A point was made about the Brexit talks. The irreconcilable position that was agreed last year, which we welcomed, was almost like what used to happen in the North, in that we would have constructive and deliberate ambiguity so that people could work out the detail subsequently. The problem is that all the utterances since then - I have listened to Mr. David Davis, Mr. Jacob Rees-Mogg and Ms Theresa Villiers - have made it crystal clear from a British Tory perspective that Northern Ireland will remain in the UK customs union and the UK as a whole, including Northern Ireland, will not be a part of any European customs union. How are we to break that deadlock? Are we just to pretend that it is a reconcilable position until it actually becomes manifest when the endgame is reached and the UK leaves the EU in March of next year?

What was secured back in December is there in black and white for anyone to see and anyone to read. It is there in the joint report, which was agreed between the European Union and the United Kingdom. It contains specific "commitments" - that is the term used - from the UK Government in respect of the avoidance of a hard border. It is now our objective to ensure that those commitments are written into the withdrawal agreement, which is currently under negotiation, so that they become legally binding. That is what we are working on at the moment.

There is a political border between Northern Ireland and Ireland, they are different jurisdictions and different currencies are used, but when it comes to avoiding a hard border, which in my mind is any new barrier to the free movement of people or any new barrier to free trade, that can be done in one of two ways. One is under the auspices or umbrella of a new UK-EU relationship, which could include a customs union partnership between the European Union and the United Kingdom. I use the term "customs union partnership" because that is the term used in the UK Government's own documents. Neither Jacob Rees-Mogg nor Theresa Villiers are members of the British Government, although they are, of course, MPs and free to give their opinions on these issues.

If that cannot be achieved through a customs union partnership or through the new UK-EU agreement, there is an option to have a unique solution for Northern Ireland. That is certainly not something that our Government is opposed to. In fact, that is what paragraph No. 49 talks about in the December joint report. However, it is our preference that we deal with this issue as part of the new UK-EU relationship because I do not want to see any new barrier between Britain and Ireland anymore than I want to see any barrier between Newry and Dundalk. I do not want to see those barriers between Dublin and Holyhead either. If we are interested in Irish industry and Irish jobs, in particular tourism and agriculture, we should be trying to achieve an outcome that allows us to continue to have free movement and free trade between Britain and Ireland, not just between Northern Ireland and Ireland. Anyone who is involved in exporting, tourism or agriculture or whose job is dependent on any of those things will understand why we are pursuing that as a strategy. A unique solution for Northern Ireland is very much secondary to the solution to that which we hope to achieve.

There are talks ongoing in Belfast at the moment. They are at a sensitive stage. I want them to succeed. I think this is the last chance for them to succeed. I am very concerned that, if they do not succeed on this occasion, we will not see the restoration of the institutions for many years. That is why I do not want to say too much - I would not wish to upset anyone or give anyone any reason to get upset.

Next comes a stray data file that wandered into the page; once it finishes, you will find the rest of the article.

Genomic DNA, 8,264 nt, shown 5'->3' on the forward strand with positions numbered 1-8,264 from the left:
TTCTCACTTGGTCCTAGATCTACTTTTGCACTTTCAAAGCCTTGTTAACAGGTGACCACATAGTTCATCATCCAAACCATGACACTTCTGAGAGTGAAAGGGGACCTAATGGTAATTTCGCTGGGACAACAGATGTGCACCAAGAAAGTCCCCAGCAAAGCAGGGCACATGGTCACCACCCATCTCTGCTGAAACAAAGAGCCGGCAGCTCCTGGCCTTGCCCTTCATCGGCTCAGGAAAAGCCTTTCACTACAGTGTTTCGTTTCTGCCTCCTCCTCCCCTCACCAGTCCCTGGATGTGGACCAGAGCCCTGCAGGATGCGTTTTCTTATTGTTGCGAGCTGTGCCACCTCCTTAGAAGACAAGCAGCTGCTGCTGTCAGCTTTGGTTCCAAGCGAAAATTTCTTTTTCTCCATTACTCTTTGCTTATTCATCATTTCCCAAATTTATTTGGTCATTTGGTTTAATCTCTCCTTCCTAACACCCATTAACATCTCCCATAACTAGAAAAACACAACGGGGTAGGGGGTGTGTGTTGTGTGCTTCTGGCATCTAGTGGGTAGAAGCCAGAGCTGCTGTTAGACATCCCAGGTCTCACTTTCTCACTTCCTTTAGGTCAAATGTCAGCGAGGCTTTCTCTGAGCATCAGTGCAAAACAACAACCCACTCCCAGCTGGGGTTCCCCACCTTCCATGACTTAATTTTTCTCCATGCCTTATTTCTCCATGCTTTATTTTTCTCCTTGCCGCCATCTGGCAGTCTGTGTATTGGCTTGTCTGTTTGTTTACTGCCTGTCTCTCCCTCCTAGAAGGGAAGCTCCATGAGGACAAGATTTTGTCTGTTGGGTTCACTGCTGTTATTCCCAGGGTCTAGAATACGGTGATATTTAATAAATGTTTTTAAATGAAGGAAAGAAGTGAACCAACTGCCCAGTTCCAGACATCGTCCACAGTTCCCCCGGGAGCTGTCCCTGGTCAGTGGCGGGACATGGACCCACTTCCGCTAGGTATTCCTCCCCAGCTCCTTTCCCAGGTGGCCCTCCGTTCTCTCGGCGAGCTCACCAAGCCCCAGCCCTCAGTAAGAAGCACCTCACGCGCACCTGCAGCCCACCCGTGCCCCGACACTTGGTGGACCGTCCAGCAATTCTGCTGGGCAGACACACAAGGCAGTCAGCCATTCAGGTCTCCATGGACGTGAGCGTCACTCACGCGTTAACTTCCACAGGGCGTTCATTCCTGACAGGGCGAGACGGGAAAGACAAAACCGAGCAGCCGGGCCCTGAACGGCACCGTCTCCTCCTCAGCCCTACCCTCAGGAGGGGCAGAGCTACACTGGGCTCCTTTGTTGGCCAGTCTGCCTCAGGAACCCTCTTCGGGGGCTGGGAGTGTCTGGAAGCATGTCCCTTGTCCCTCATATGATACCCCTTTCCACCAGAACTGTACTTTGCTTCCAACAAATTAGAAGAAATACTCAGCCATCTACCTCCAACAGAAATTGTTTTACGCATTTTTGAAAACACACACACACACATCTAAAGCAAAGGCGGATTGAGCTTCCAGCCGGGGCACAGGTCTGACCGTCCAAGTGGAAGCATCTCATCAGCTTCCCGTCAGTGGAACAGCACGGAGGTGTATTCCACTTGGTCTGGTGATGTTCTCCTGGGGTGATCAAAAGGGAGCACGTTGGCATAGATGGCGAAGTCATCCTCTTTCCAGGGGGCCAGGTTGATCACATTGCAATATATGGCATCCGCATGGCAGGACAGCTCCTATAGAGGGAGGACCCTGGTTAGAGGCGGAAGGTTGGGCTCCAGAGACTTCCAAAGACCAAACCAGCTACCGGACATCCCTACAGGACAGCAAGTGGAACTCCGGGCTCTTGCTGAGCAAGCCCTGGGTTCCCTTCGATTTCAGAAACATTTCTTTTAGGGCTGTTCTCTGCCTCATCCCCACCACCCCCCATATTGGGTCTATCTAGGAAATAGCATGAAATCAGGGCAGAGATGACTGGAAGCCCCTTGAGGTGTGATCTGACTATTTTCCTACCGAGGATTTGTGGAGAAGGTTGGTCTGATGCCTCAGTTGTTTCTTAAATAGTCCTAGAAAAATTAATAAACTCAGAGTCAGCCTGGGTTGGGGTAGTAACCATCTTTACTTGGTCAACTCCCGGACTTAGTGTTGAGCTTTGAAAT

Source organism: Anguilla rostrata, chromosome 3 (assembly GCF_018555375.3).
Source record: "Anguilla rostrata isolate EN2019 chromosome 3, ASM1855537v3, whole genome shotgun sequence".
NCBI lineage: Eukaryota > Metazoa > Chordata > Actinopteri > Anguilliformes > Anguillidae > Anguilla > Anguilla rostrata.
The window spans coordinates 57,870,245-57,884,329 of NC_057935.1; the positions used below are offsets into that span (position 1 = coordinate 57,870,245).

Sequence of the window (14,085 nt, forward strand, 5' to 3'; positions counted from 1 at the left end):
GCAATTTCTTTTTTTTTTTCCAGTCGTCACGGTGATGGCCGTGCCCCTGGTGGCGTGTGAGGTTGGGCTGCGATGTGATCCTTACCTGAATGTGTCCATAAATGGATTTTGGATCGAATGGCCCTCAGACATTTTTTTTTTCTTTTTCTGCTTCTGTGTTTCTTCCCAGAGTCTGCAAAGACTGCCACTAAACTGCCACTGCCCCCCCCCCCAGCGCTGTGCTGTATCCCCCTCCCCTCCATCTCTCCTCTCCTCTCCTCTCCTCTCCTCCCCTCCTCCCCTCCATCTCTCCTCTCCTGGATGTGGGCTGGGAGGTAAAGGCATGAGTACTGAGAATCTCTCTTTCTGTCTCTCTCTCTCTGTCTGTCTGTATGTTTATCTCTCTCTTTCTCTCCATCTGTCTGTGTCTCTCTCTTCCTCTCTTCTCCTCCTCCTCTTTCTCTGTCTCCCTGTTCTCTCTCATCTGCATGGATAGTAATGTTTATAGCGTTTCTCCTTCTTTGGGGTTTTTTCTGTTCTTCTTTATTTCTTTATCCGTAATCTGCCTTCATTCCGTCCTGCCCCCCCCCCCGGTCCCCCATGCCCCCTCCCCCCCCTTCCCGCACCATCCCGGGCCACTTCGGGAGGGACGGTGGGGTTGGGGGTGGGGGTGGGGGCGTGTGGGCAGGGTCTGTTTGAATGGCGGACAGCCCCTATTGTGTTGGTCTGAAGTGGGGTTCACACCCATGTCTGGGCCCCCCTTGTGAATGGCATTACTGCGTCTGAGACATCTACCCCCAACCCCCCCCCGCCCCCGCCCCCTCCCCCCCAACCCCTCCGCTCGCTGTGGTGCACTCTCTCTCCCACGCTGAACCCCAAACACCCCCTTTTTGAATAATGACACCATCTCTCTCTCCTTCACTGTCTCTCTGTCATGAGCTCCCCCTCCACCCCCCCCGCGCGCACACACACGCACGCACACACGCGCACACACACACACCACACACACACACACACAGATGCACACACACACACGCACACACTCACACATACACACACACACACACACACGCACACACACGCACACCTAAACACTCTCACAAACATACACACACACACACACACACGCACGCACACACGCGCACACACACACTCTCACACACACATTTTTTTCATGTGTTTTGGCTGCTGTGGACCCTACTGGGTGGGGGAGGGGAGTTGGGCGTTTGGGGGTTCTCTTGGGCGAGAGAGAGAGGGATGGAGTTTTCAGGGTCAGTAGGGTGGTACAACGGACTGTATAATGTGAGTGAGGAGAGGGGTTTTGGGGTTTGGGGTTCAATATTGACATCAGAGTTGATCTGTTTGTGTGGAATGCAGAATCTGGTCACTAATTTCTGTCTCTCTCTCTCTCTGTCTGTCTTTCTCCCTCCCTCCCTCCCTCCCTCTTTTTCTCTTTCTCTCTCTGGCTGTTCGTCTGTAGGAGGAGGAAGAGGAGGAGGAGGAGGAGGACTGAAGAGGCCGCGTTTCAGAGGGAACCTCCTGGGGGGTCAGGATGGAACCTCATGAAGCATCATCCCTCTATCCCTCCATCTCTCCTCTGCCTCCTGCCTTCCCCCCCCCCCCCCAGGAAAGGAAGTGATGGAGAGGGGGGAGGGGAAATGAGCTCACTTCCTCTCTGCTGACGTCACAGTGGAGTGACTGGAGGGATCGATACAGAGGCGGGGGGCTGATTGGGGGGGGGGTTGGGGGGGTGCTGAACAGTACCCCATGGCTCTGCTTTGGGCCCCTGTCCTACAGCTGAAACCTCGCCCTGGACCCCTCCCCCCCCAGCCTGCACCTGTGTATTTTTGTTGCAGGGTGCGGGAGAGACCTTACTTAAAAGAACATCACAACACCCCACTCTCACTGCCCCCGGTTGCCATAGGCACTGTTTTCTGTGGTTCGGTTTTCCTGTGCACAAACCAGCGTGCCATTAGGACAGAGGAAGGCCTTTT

Perhaps I will not say as much as I would like to say on this occasion. If the talks fail, I can confirm that the Government will seek the implementation of the Good Friday Agreement in full in the absence of those institutions.

Several Brexit impact analyses have already been published. Building Stronger Business: Responding to Brexit by Competing, Innovating and Trading was published by the Department of Business, Enterprise and Innovation. There is an ESRI paper on Ireland's international trade and transport connections. The UK EU Exit: Trade Exposures of Sectors in the Irish Economy in a European Context is a document from the Department of Finance. Ireland and the Negotiations on the UK Withdrawal from the European Union: The Government's Approach is a whole-of-government document. An all-island civic dialogue compendium and report of the second plenary has been published.

Bord Bia has also produced an industry findings report on the impact on that sector. The Department of Transport, Tourism and Sport produced Transport Trends, an overview of the transport sector dealing with the impact on transport connections. InterTradeIreland has produced a document on the potential impact of WTO tariffs on cross-Border trade should there be a hard Brexit. There is also the Brexit Maritime Transport Workshop Report from the Department of Transport, Tourism and Sport. Tourism Ireland produced a sectoral analysis on the potential impacts of Brexit on tourism to the island of Ireland in 2017 and beyond. The Department of Finance published the UK EU exit and exposure analysis of sectors in the Irish economy, focusing in particular on the potential impact on the financial services sector. It also produced a document, Brexit Trade Exposures of Sectors of the Irish Economy in a European Context.

The ESRI produced a product and sectoral level impact assessment of hard Brexit across the EU. In partnership with the Department of Finance, it produced a document entitled Modelling the Medium to Long Term Potential Macroeconomic Impact of Brexit in Ireland, which deals with how it might affect our debt and public finances. There is also Getting Ireland Brexit Ready from the Department of Finance and the Irish Government's contingency summary. There have been a number of impact analyses produced already by Government bodies and there will be more in the future. Unfortunately, they are largely speculative because we do not yet know what Brexit will look like.